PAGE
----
NSA whistleblower, Edward Snowden, and other privacy advocates launched an international campaign against mass surveillance that includes an international anti-spying treaty on Sept. 24. The proposed “International Treaty on the Right to Privacy, Protection Against Improper Surveillance and Protection of Whistleblowers,” informally known as the “Snowden Treaty,” was created by legal experts, and has yet to be fully released, however, the official summary can be found here.
In a summary of the proposed treaty, it is stated that, “Both the UN General Assembly and the UN Human Rights Council have passed resolutions expressing ‘deep concern’ about the impact of mass surveillance and collection of personal data on the exercise of our human rights.”
American citizens have also been concerned about NSA surveillance. Nearly two years after Snowden’s revelations concerning the NSA, Pew Research Center released data in March 2015 about how Americans felt about mass surveillance. Of the respondents who knew about the surveillance programs, 57 percent thought it was “unacceptable for the government to monitor the communications of U.S. citizens.”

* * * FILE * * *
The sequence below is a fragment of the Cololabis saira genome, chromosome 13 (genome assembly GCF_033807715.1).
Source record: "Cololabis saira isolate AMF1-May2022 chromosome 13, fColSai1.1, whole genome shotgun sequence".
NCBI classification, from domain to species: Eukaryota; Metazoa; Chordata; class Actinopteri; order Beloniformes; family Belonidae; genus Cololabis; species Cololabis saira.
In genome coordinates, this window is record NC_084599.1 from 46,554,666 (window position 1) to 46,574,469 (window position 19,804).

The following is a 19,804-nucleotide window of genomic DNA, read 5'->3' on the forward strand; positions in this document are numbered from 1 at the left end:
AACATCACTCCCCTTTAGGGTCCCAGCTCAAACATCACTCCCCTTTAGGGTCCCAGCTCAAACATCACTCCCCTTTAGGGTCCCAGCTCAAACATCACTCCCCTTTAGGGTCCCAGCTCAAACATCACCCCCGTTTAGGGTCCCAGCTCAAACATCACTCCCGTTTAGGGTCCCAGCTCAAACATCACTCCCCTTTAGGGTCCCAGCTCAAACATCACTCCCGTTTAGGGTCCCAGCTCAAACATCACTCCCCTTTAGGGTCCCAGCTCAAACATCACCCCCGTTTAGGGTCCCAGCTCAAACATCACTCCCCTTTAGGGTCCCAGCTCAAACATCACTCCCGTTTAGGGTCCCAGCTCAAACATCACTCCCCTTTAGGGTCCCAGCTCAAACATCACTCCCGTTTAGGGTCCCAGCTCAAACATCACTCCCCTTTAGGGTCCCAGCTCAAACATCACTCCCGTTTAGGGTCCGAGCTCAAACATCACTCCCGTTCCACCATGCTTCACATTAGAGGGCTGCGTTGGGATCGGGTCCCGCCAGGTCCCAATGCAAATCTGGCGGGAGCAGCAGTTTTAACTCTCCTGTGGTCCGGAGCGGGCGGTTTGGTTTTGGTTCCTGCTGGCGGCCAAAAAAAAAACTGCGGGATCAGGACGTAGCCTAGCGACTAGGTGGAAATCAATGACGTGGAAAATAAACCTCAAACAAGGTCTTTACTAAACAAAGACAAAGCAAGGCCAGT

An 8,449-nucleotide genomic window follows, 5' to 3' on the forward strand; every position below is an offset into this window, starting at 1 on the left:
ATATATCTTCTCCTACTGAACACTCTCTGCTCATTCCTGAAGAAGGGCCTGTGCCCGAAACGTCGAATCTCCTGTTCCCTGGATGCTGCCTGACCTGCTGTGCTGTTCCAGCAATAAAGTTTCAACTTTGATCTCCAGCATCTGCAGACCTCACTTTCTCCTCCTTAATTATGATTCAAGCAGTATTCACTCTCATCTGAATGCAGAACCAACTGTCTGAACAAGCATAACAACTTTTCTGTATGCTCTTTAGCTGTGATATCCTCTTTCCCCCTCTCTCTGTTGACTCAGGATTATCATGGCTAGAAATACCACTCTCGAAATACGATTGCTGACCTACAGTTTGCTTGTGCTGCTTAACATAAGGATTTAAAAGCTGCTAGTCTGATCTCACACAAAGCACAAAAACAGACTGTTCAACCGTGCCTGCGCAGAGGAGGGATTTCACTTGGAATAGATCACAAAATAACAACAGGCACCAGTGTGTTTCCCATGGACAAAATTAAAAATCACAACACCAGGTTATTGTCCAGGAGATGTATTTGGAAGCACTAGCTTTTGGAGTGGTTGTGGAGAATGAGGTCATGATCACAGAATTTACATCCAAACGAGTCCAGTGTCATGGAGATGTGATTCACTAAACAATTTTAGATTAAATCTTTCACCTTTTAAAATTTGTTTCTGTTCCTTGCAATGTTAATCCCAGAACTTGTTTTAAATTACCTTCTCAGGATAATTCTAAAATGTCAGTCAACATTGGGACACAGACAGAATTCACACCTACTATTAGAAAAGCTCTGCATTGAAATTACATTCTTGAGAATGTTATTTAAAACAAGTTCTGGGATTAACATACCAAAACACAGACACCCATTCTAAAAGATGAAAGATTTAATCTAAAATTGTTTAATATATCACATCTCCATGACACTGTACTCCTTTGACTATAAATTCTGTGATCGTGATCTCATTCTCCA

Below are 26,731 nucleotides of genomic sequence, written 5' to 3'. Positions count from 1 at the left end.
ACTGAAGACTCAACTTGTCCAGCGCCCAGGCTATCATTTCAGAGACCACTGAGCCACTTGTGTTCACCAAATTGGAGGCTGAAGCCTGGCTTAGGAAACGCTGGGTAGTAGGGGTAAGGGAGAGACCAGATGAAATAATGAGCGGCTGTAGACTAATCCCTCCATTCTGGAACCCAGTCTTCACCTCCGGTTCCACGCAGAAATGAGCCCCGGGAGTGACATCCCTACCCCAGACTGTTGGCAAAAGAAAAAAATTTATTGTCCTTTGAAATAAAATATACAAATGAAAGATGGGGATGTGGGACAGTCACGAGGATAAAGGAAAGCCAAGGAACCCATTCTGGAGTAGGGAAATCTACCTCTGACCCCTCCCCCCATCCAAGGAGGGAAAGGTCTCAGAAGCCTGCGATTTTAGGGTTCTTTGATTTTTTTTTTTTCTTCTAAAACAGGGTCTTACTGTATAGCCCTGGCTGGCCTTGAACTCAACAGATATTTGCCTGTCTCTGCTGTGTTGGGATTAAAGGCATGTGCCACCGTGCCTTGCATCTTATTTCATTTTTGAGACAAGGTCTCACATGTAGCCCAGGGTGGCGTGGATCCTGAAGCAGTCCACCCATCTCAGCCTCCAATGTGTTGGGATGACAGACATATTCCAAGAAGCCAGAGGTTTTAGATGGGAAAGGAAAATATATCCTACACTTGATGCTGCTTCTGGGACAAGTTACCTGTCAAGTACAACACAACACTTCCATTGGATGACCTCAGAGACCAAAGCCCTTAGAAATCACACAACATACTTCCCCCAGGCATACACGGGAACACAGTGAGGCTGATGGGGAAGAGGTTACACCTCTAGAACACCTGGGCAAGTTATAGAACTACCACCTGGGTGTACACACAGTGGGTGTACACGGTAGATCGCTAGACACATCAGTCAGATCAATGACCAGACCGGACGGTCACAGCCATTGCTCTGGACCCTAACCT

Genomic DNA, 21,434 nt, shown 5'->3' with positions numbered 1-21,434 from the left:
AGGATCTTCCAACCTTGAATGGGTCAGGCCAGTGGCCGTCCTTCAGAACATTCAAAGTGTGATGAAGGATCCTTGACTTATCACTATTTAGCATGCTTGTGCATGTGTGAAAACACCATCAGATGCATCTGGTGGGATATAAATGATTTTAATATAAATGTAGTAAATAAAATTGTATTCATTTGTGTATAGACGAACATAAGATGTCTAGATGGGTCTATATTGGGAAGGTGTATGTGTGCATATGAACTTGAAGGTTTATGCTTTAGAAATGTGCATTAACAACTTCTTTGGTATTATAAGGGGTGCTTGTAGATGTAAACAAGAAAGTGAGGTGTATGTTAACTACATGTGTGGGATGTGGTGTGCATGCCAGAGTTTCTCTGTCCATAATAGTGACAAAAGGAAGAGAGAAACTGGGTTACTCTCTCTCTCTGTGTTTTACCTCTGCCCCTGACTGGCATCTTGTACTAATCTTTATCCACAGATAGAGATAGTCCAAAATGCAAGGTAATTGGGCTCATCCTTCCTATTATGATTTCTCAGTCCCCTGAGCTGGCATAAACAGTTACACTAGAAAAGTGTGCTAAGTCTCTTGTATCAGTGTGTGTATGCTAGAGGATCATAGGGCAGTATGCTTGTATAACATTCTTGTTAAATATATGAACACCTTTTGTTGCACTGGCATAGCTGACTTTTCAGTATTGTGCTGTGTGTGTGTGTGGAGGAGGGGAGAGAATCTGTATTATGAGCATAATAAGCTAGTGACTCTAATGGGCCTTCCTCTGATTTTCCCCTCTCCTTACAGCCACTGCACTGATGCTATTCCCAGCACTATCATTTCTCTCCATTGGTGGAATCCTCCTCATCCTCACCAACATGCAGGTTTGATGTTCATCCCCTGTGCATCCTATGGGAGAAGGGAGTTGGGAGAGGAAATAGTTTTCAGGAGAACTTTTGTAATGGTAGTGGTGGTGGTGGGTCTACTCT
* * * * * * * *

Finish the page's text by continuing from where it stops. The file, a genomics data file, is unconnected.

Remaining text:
Along with reviewing current surveillance practices every five years, the proposed treaty would also require that signatories “establish independent national supervision to ensure public transparency and accountability in their surveillance-related activities.”
However, the proposed treaty would not just ask countries to uphold higher privacy standards. One large aspect of the treaty is that it would provide more protection for whistleblowers. After Snowden released NSA documents in 2013, he fled the U.S. in order to not be arrested due to Espionage Act and government theft charges. The summary states, “Whistleblowers will also be protected from the actions of non-signatories; by signing the treaty states guarantee the right of residence in their countries and embassies for people claiming to be persecuted as whistleblowers until the appropriate proceedings for permanent asylum have been carried out in full.”
Other supporters for the treaty include documentary film director, Laura Poitras, journalist, Glenn Greenwald, and civil liberties campaigner, David Miranda. Poitras and Greenwald were the journalists that Snowden recruited when he wanted to release the NSA documents. Later, Poitras made documentary film, “Citizenfour,” about Snowden. Miranda worked with global civic organization, Avaaz, to begin work on the treaty in 2014.
The full version of the treaty will be released on a later date as it is still being refined. The writers have given copies of their draft to the governments in countries such as Iceland, Germany, and Brazil for review.
To read more about the treaty, click here.